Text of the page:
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The Sciences

The Physics of Chocolate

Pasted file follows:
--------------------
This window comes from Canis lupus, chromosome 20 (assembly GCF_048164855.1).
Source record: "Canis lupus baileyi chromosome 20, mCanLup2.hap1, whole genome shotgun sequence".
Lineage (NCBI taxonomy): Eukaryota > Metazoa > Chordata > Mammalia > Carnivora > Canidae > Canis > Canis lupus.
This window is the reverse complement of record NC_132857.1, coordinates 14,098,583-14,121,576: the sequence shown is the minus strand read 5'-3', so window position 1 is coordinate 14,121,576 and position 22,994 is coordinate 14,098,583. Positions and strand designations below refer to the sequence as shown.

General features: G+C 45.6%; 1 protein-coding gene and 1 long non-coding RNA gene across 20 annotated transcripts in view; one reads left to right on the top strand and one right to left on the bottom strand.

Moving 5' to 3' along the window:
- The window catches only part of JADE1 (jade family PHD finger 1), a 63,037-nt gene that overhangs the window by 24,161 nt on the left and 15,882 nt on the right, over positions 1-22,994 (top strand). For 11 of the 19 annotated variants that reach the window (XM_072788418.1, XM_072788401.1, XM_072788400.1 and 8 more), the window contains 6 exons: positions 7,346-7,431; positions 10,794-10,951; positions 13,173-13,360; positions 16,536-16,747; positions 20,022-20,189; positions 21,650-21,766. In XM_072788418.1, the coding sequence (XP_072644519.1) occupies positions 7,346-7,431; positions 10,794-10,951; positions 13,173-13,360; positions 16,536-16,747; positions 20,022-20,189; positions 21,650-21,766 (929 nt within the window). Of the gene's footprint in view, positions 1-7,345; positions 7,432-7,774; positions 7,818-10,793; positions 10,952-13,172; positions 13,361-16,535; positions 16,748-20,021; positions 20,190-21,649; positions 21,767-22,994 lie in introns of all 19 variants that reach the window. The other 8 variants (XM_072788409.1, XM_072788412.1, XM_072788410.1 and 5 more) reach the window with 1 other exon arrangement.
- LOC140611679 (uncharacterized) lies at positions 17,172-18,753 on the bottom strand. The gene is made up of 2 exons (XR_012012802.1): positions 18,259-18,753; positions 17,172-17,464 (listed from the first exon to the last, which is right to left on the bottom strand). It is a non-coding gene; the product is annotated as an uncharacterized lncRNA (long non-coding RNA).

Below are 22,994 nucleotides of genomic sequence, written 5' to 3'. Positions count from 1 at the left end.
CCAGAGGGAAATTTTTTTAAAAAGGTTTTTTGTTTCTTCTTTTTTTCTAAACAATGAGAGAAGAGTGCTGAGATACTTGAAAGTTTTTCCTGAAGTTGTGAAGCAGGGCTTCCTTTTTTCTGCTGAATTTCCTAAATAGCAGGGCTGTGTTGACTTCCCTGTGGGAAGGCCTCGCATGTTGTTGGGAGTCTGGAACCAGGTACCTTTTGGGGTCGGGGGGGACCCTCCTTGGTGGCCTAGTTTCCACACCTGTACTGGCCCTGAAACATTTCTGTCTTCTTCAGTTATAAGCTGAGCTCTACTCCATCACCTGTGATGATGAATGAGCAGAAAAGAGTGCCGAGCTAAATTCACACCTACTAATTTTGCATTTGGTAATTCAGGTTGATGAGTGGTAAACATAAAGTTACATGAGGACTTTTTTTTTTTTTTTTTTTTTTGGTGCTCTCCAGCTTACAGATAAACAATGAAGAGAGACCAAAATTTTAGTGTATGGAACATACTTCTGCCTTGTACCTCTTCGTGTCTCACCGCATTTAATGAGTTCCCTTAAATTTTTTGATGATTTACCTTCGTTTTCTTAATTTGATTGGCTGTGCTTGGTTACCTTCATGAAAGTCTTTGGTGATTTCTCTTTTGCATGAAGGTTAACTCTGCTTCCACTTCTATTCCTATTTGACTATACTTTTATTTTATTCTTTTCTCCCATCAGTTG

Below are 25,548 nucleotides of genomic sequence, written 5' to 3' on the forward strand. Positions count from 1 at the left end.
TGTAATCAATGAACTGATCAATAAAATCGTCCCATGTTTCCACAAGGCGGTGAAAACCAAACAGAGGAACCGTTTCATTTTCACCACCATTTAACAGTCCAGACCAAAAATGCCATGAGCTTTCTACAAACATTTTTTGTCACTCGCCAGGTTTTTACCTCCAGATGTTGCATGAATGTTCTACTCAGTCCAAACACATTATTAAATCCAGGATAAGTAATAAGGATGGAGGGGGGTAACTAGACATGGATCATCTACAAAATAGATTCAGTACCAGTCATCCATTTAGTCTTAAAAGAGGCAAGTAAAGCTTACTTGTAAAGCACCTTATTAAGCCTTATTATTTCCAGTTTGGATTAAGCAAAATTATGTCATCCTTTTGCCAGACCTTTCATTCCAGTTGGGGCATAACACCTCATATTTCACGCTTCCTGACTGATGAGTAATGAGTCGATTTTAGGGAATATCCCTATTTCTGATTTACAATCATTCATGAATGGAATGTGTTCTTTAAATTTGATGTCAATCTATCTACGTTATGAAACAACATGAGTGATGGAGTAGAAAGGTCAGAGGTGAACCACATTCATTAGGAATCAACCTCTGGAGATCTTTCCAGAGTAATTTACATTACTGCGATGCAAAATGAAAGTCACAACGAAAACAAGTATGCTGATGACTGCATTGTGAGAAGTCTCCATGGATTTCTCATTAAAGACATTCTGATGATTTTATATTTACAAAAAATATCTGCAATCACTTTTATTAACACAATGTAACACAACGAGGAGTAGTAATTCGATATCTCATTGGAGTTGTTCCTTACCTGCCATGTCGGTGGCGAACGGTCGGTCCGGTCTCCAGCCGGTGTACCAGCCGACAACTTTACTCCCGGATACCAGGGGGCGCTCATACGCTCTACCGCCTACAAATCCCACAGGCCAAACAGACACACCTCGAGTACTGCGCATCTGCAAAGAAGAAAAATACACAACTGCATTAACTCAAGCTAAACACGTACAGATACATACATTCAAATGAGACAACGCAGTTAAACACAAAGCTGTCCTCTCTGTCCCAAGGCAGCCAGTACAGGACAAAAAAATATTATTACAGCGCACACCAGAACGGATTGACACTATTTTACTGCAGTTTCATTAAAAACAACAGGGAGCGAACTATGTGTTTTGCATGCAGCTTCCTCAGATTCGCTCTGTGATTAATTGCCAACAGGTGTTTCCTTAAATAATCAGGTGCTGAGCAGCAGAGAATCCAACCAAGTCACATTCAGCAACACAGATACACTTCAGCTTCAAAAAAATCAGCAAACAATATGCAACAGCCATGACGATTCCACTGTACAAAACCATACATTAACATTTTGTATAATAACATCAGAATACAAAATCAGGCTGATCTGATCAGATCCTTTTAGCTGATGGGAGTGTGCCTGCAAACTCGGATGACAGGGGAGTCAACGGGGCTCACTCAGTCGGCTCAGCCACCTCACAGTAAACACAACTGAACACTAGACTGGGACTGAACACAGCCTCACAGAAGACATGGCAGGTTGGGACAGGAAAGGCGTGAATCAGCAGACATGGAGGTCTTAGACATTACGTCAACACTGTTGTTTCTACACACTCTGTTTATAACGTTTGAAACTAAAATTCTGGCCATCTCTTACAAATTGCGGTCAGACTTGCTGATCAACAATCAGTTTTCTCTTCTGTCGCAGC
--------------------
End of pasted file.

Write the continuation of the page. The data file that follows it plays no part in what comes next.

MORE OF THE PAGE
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While deeply held feelings about string theory ("Genius!" "Total Bunk!") may sometimes drive us apart, all of us can certainly get behind the theory that chocolate is a net good. However, in spite of its appeal as a tasty eatable (with or without bacon), it's actually a bit of a pain to work with. If you've ever tried to use chocolate in its melted form, you've probably discovered that chocolate has a number of peculiarities that frequently thwart your best culinary efforts. For example, if your melted chocolate becomes contaminated with an errant drop of water, the chocolate siezes up. If you try to reharden chocolate that's been melted (say, in making chocolate covered strawberries), you're frequently left with a matte finish and crumbly texture that in no way resembles the dark glossy chocolate you began with. The reasons for this should be familiar to any solid state physicist (or at least, they were to the one who made my wedding cake and first clued me in). Cocoa butter, one of the dominant ingredients in chocolate, contains several triglycerides that lock into a crystal form when cooled. However, there is not just one form that the triglycerides can lock into, but six of them (β(I) through β(VI)). Each successive form is more stable and has a higher melting point. Almost all commercial chocolate is in the β(V) form -- from what I can tell, you only get to sample β(VI) in the afterlife, if you've been very, very good. When chocolate goes all wrong, it is usually a failure of the melted and cooled chocolate to recrystallize into the β(V) state. Similar problems can affect commercial chocolate suppliers as well, leading to chocolate that develops that unsightly chalky film we associate with old chocolate. Even previously stable β(V) chocolate can wind up with the same unsightly film after temperature fluctuations break down the crystal structure, or melt and reharden a thin layer on the surface. Given the commercial implications, there's been some solid technical work on the structure of the magical β(V) form, which has been studied with x-ray diffraction using synchrotron radiation (more technical data here). Given the above, when cooking with chocolate, one's goal is to coax the cooled chocolate back into the β(V) form if one wants the end product to look glossy, be solid at room temperature, and have a nice crisp snap when bitten. The traditional mechanism for this is known as tempering (video here). Traditional tempering involves carefully controlling the temperature of the chocolate as it cools, so that the chocolate favors the preferred crystalline state. However, there is a vastly simpler mechanism, namely, seeding the crystal. If you take a lump of unmelted commercial chocolate, toss it into your bowl of melted chocolate, and stir for a bit, you'll melt the new lump while cooling the melted chocolate. The cooling chocolate will then prefer the same crystal structure as the melting lump, such that when it hardens completely, you'll find it in the luscious β(V) state. PS. I can verify that the above works exactly as advertised. Last weekend I made the wedding cake above for the same solid state physicist who made mine a decade ago. (The cake was alternately described as looking like the Heatmiser's hair, Mordor, and Garrett Lisi's E8 symmetry group, so you can imagine it was a pretty techie crowd). Making the thin chocolate sheets from which I cut the decorations, I got huge swaths of perfectly glossy chocolate. Occasionally, though, there'd be a small section with a matte surface, that was clearly a different crystalline form. Science. It works, bitches.

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